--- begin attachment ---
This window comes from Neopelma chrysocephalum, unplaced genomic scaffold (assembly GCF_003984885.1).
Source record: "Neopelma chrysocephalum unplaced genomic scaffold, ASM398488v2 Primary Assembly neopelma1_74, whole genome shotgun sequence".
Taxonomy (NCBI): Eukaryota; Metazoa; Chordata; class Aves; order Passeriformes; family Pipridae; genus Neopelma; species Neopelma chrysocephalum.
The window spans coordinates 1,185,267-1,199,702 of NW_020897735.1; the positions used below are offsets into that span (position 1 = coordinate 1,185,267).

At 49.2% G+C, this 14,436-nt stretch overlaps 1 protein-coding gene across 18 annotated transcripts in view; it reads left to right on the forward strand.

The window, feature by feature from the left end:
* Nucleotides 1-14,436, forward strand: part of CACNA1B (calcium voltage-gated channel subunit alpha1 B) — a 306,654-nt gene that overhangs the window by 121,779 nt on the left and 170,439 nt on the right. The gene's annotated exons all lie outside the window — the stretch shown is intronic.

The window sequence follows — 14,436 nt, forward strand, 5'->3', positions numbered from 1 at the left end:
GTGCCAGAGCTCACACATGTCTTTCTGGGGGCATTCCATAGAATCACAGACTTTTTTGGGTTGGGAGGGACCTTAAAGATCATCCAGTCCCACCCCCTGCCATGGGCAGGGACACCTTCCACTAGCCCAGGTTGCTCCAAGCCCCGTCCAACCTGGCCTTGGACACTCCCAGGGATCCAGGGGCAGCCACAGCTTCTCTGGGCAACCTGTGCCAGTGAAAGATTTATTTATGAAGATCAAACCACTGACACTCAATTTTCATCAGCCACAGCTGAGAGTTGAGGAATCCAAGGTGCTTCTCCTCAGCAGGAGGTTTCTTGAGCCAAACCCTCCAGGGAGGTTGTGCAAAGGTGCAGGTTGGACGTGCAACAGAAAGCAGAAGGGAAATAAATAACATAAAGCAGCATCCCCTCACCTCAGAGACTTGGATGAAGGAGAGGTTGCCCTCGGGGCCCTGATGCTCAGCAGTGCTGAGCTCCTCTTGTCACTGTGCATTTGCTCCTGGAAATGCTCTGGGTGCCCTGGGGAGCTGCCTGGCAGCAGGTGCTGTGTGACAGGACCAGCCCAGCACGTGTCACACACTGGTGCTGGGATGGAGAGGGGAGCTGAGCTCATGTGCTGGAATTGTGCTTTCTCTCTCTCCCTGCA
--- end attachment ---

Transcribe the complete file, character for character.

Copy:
This window comes from Neopelma chrysocephalum, unplaced genomic scaffold (assembly GCF_003984885.1).
Source record: "Neopelma chrysocephalum unplaced genomic scaffold, ASM398488v2 Primary Assembly neopelma1_74, whole genome shotgun sequence".
Taxonomy (NCBI): Eukaryota; Metazoa; Chordata; class Aves; order Passeriformes; family Pipridae; genus Neopelma; species Neopelma chrysocephalum.
The window spans coordinates 1,185,267-1,199,702 of NW_020897735.1; the positions used below are offsets into that span (position 1 = coordinate 1,185,267).

At 49.2% G+C, this 14,436-nt stretch overlaps 1 protein-coding gene across 18 annotated transcripts in view; it reads left to right on the forward strand.

The window, feature by feature from the left end:
* Nucleotides 1-14,436, forward strand: part of CACNA1B (calcium voltage-gated channel subunit alpha1 B) — a 306,654-nt gene that overhangs the window by 121,779 nt on the left and 170,439 nt on the right. The gene's annotated exons all lie outside the window — the stretch shown is intronic.

The window sequence follows — 14,436 nt, forward strand, 5'->3', positions numbered from 1 at the left end:
GTGCCAGAGCTCACACATGTCTTTCTGGGGGCATTCCATAGAATCACAGACTTTTTTGGGTTGGGAGGGACCTTAAAGATCATCCAGTCCCACCCCCTGCCATGGGCAGGGACACCTTCCACTAGCCCAGGTTGCTCCAAGCCCCGTCCAACCTGGCCTTGGACACTCCCAGGGATCCAGGGGCAGCCACAGCTTCTCTGGGCAACCTGTGCCAGTGAAAGATTTATTTATGAAGATCAAACCACTGACACTCAATTTTCATCAGCCACAGCTGAGAGTTGAGGAATCCAAGGTGCTTCTCCTCAGCAGGAGGTTTCTTGAGCCAAACCCTCCAGGGAGGTTGTGCAAAGGTGCAGGTTGGACGTGCAACAGAAAGCAGAAGGGAAATAAATAACATAAAGCAGCATCCCCTCACCTCAGAGACTTGGATGAAGGAGAGGTTGCCCTCGGGGCCCTGATGCTCAGCAGTGCTGAGCTCCTCTTGTCACTGTGCATTTGCTCCTGGAAATGCTCTGGGTGCCCTGGGGAGCTGCCTGGCAGCAGGTGCTGTGTGACAGGACCAGCCCAGCACGTGTCACACACTGGTGCTGGGATGGAGAGGGGAGCTGAGCTCATGTGCTGGAATTGTGCTTTCTCTCTCTCCCTGCA